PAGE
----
On 11 April 2019, the Court of Justice of the European Union (the "ECJ") issued its judgment in the ÖKO-Test Verlag case (C-690/17) on the interpretation of Regulation 207/2009 on the European Union trade mark (the "Trade Mark Regulation") and Directive 2008/95 on the approximation of the laws of the Member States relating to trade marks (the "Trade Mark Directive") in relation to quality labels. In its judgment, the ECJ answered two questions, namely (i) whether putting a sign identical with, or similar to, a trade mark consisting of a quality label on products which are different from those for which the trade mark is registered constitutes a trade mark infringement and (ii) whether the proprietor of a reputed trade mark consisting of a quality label can prevent such use.

ÖKO-Test Verlag publishes and sells a magazine in Germany that provides general consumer information and contains the results of performance and compliance tests carried out by the firm on various products. ÖKO-Test Verlag is proprietor of an EU trade mark, registered for printed matter and for services that consist in conducting tests and providing consumer information and consultancy (the "ÖKO-TEST mark"). Sometimes, ÖKO-Test Verlag grants the right to third parties whose products have been tested to affix its label on those products under a trade mark licence agreement.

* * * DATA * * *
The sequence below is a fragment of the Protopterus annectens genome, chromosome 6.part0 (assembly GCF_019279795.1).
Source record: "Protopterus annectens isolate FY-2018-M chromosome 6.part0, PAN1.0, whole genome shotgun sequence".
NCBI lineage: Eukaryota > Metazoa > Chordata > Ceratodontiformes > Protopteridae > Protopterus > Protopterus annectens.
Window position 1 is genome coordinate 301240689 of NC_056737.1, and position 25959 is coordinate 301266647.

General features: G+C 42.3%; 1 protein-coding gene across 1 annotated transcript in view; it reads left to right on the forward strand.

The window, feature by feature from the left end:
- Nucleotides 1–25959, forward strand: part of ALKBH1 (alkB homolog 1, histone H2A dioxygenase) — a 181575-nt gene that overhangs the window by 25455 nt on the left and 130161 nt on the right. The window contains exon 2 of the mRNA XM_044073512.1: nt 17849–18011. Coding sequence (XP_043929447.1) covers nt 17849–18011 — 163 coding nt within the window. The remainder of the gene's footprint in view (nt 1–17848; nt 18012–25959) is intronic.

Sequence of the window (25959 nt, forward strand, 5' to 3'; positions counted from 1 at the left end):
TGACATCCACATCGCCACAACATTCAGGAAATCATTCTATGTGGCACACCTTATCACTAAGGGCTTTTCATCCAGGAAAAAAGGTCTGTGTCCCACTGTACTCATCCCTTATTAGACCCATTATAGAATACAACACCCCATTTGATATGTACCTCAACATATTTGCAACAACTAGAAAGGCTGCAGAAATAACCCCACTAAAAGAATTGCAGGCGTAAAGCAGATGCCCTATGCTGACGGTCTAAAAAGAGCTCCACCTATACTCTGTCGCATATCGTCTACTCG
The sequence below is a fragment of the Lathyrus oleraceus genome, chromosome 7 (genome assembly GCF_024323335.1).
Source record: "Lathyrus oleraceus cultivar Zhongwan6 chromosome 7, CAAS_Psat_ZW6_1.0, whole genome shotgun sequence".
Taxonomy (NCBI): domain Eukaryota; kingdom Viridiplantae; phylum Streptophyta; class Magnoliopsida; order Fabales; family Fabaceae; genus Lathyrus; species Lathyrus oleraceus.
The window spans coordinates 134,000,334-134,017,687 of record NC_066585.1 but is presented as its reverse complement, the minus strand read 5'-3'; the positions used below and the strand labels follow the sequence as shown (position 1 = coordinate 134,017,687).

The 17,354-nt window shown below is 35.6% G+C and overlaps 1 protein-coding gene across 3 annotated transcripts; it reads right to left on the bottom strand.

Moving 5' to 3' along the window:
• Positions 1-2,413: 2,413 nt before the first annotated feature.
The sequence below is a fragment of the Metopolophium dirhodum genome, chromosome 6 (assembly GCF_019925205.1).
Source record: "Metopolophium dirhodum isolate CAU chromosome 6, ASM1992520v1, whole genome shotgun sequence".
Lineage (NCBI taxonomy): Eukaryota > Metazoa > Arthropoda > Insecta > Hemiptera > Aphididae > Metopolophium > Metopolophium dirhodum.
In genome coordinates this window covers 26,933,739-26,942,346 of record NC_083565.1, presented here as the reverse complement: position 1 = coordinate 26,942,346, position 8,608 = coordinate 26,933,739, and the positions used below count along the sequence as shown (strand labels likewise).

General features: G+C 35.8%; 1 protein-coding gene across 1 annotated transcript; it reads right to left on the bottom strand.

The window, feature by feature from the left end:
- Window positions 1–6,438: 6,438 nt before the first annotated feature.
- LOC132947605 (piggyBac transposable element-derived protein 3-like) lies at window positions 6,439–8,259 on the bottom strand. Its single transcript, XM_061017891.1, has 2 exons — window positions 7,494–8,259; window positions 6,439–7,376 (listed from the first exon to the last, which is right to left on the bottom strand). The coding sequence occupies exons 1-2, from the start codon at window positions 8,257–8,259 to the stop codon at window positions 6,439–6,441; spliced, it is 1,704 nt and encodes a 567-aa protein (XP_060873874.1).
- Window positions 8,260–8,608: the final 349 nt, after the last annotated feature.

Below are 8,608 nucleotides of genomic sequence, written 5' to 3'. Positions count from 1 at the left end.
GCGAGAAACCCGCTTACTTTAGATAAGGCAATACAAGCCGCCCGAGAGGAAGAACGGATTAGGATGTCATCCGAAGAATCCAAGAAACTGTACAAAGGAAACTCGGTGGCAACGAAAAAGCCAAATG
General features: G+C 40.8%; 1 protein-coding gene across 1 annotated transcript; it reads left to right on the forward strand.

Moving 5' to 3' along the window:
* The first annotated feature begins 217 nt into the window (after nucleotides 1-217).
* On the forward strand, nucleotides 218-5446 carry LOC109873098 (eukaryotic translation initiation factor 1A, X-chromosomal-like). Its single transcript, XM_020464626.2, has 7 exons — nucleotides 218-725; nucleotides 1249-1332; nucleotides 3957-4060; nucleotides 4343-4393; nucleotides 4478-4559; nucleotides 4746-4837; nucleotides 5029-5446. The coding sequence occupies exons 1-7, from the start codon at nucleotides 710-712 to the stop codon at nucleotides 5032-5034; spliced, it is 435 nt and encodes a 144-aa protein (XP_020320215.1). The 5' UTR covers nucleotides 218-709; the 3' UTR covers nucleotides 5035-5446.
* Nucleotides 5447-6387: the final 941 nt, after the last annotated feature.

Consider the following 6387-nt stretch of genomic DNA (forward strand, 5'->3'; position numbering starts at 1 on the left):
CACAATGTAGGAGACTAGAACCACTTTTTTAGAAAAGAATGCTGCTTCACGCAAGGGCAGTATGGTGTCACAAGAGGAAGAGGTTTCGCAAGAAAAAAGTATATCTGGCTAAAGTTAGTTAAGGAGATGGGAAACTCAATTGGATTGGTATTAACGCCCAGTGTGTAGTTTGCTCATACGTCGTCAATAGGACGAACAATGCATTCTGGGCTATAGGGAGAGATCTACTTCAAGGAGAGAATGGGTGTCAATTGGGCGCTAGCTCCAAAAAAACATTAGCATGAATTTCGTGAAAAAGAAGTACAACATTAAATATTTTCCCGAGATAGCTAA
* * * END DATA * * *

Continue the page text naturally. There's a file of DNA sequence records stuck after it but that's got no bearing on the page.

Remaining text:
The defendant in this case, Dr. Liebe, was granted a trade mark licence in 2005 for its toothpaste. In 2014, ÖKO-Test Verlag learned that Dr. Liebe kept affixing the ÖKO-TEST mark on its toothpaste even though the licence had likely ended (the toothpaste on which the label was affixed was different from that tested in 2005). Hence, ÖKO-Test Verlag brought proceedings before the German courts for trade mark infringement. The Higher Regional Court sought guidance from the ECJ.

As regards the first question, the ECJ recalled that, pursuant to Article 9 of the Trade Mark Regulation and Article 5 of the Trade Mark Directive, the holder of a trade mark does not have the right to prohibit third party use of an identical or similar sign on products that are not identical or similar to the products or services for which the trade mark is registered, unless that trade mark has a reputation. The ECJ added that the above rules do not differ when the trade mark at issue is a quality label, especially since the EU trade mark regime provides for the possibility of registering as an EU certification mark specific signs, including those that are capable of distinguishing the goods or services that are certified by the proprietor of the mark in respect of quality from goods and services that are not so certified.

As regards the second question, the ECJ held that ÖKO-Test Verlag could object to the use of its trade mark by a third party for products that are not identical or similar to the products or services for which the trade mark was registered, if it could show that: (i) the trade mark at issue has a reputation; (ii) the use infringes or takes unfair advantage of the reputation or distinctive character of the trade mark; and (iii) the third party cannot prove that its use of the trade mark occurs with due cause.

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